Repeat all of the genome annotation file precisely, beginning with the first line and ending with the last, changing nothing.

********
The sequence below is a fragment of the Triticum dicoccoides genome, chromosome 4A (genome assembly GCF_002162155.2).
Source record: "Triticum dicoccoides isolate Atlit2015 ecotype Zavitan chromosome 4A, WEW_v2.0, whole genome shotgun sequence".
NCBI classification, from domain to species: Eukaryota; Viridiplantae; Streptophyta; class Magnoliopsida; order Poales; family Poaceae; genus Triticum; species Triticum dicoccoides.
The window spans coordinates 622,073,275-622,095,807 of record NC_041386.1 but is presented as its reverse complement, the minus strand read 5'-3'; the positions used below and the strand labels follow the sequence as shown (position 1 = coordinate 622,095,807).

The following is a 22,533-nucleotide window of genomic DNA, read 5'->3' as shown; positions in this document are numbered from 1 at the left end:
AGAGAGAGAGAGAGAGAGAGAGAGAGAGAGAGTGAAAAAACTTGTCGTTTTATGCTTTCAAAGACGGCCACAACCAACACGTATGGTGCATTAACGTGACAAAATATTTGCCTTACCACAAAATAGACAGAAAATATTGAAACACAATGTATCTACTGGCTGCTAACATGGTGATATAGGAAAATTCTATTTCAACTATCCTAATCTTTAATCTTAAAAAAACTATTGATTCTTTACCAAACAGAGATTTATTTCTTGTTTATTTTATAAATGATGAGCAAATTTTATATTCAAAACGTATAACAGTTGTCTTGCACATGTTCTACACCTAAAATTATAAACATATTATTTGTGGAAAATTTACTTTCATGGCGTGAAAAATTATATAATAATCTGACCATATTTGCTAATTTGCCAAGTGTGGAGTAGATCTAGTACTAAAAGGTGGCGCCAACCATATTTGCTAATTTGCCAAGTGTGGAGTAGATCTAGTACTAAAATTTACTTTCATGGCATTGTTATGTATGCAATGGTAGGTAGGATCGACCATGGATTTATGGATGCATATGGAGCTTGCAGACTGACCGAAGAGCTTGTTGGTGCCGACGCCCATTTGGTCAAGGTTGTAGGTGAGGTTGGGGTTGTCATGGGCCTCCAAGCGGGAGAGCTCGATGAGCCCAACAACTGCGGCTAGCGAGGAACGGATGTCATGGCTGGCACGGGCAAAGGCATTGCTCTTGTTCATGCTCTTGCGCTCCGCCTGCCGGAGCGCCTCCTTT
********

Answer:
The sequence below is a fragment of the Triticum dicoccoides genome, chromosome 4A (genome assembly GCF_002162155.2).
Source record: "Triticum dicoccoides isolate Atlit2015 ecotype Zavitan chromosome 4A, WEW_v2.0, whole genome shotgun sequence".
NCBI classification, from domain to species: Eukaryota; Viridiplantae; Streptophyta; class Magnoliopsida; order Poales; family Poaceae; genus Triticum; species Triticum dicoccoides.
The window spans coordinates 622,073,275-622,095,807 of record NC_041386.1 but is presented as its reverse complement, the minus strand read 5'-3'; the positions used below and the strand labels follow the sequence as shown (position 1 = coordinate 622,095,807).

The following is a 22,533-nucleotide window of genomic DNA, read 5'->3' as shown; positions in this document are numbered from 1 at the left end:
AGAGAGAGAGAGAGAGAGAGAGAGAGAGAGAGTGAAAAAACTTGTCGTTTTATGCTTTCAAAGACGGCCACAACCAACACGTATGGTGCATTAACGTGACAAAATATTTGCCTTACCACAAAATAGACAGAAAATATTGAAACACAATGTATCTACTGGCTGCTAACATGGTGATATAGGAAAATTCTATTTCAACTATCCTAATCTTTAATCTTAAAAAAACTATTGATTCTTTACCAAACAGAGATTTATTTCTTGTTTATTTTATAAATGATGAGCAAATTTTATATTCAAAACGTATAACAGTTGTCTTGCACATGTTCTACACCTAAAATTATAAACATATTATTTGTGGAAAATTTACTTTCATGGCGTGAAAAATTATATAATAATCTGACCATATTTGCTAATTTGCCAAGTGTGGAGTAGATCTAGTACTAAAAGGTGGCGCCAACCATATTTGCTAATTTGCCAAGTGTGGAGTAGATCTAGTACTAAAATTTACTTTCATGGCATTGTTATGTATGCAATGGTAGGTAGGATCGACCATGGATTTATGGATGCATATGGAGCTTGCAGACTGACCGAAGAGCTTGTTGGTGCCGACGCCCATTTGGTCAAGGTTGTAGGTGAGGTTGGGGTTGTCATGGGCCTCCAAGCGGGAGAGCTCGATGAGCCCAACAACTGCGGCTAGCGAGGAACGGATGTCATGGCTGGCACGGGCAAAGGCATTGCTCTTGTTCATGCTCTTGCGCTCCGCCTGCCGGAGCGCCTCCTTT